Not that long ago, we discussed a case where an elderly couple was pulled over by Tennessee police because they had Buckeye leaf decal as Ohio State football fans — including a leaf image that police mistook for a marijuana leaf. They were told to be more careful in showing such images in the future. It seems that the entire state of Colorado could receive the same treatment after Darien Roseen, 70, was stopped when he was returning from a baby shower. He says he was searched because he had a Colorado plate. Since the state recently legalized marijuana, Idaho State Trooper Justin Klitch allegedly stopped his car in what is being called a case of “license plate profiling.” He is now suing over the stop and search.
Roseen was on I-84 when Klitch followed Roseen off an exit. He says that Klitch did not explain why he was stopped but later said it was due to his failure to use a signal at the exit and bumping the curb. When Roseen said he stopped to go to the bathroom, he quotes the officer of saying “You didn’t have to go to the bathroom before you saw me … I’m telling you, you pulled in here to avoid me.” Klitch also allegedly asked why his eyes looked “glassy” and said that he suspected that Klitch had something “in his vehicle that he should not have.”
When Roseen noted that he only had valid prescription medications, Trooper Klitch allegedly asked him, “When is the last time you used any marijuana?” He was asked for permission to search his vehicle and Roseen refused. Klitch reportedly then said that his evasion gave him a stronger suspicion of illegal activity. Roseen finally consented to a search after Klitch allegedly threatened to make him wait for a drug-sniffing dog. When Klitch opened the trunk, Roseen said that Klitch announced that he could smell marijuana. Another officer was called in and Klitch said that the smell allowed him to search the whole vehicle. Roseen was put into the cruiser without reading his Miranda rights and his car driven to a search area where various officers searched it thoroughly. Nothing was found and he was given a ticket of “inattentive/careless” driving.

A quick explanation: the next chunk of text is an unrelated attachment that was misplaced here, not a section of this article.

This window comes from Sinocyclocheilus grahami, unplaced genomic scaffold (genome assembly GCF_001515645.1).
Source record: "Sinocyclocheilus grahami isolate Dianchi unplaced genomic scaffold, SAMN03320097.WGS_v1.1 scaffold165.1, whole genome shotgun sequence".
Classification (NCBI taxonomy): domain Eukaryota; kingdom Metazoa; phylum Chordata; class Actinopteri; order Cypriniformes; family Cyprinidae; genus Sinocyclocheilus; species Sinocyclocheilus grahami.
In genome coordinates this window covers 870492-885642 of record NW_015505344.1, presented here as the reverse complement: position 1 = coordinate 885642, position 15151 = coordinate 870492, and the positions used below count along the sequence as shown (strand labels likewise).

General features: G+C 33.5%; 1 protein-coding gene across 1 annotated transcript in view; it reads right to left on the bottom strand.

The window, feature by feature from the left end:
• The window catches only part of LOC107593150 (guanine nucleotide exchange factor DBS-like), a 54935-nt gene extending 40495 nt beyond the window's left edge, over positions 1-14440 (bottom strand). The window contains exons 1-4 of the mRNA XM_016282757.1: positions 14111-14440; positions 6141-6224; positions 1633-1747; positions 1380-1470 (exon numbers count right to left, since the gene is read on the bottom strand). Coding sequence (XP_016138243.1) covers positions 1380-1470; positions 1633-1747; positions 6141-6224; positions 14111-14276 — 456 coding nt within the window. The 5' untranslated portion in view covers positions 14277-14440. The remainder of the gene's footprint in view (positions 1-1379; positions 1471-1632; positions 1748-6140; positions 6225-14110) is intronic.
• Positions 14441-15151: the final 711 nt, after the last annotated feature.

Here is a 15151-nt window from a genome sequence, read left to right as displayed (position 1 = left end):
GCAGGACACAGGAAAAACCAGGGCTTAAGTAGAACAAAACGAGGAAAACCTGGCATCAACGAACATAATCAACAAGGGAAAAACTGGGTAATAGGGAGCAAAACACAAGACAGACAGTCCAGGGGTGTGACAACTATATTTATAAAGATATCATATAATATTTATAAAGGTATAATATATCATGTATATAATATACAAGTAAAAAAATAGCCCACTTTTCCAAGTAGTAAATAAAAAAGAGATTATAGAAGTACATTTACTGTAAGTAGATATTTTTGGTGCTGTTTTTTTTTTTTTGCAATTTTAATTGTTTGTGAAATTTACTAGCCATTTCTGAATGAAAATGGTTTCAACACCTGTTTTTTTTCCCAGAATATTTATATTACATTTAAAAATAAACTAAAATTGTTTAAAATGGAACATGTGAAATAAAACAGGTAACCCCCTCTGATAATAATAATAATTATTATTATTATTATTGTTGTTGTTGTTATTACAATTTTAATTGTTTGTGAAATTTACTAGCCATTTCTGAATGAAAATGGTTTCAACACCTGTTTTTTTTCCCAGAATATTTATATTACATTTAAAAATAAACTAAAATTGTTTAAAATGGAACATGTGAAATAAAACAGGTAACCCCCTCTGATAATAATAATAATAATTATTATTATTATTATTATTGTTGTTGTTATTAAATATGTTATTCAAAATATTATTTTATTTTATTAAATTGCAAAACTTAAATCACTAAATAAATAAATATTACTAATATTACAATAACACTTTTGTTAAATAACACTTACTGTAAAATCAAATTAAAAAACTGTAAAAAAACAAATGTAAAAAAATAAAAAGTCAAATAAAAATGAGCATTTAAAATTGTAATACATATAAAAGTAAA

Roseen’s account contains disturbing similarity to other accounts of pretexual stops by officers seeking drug seizures. We have previously discussed the problem of such pretextual stops. For a prior column, click here.
The failure to use a signal at an exit is widely viewed as a transparent pretextual rationale. The removal of the car for a search is particularly outrageous. There is no indication of any disciplinary of Klitch or response to the allegations, though clearly his nose for marijuana needs some recalibration.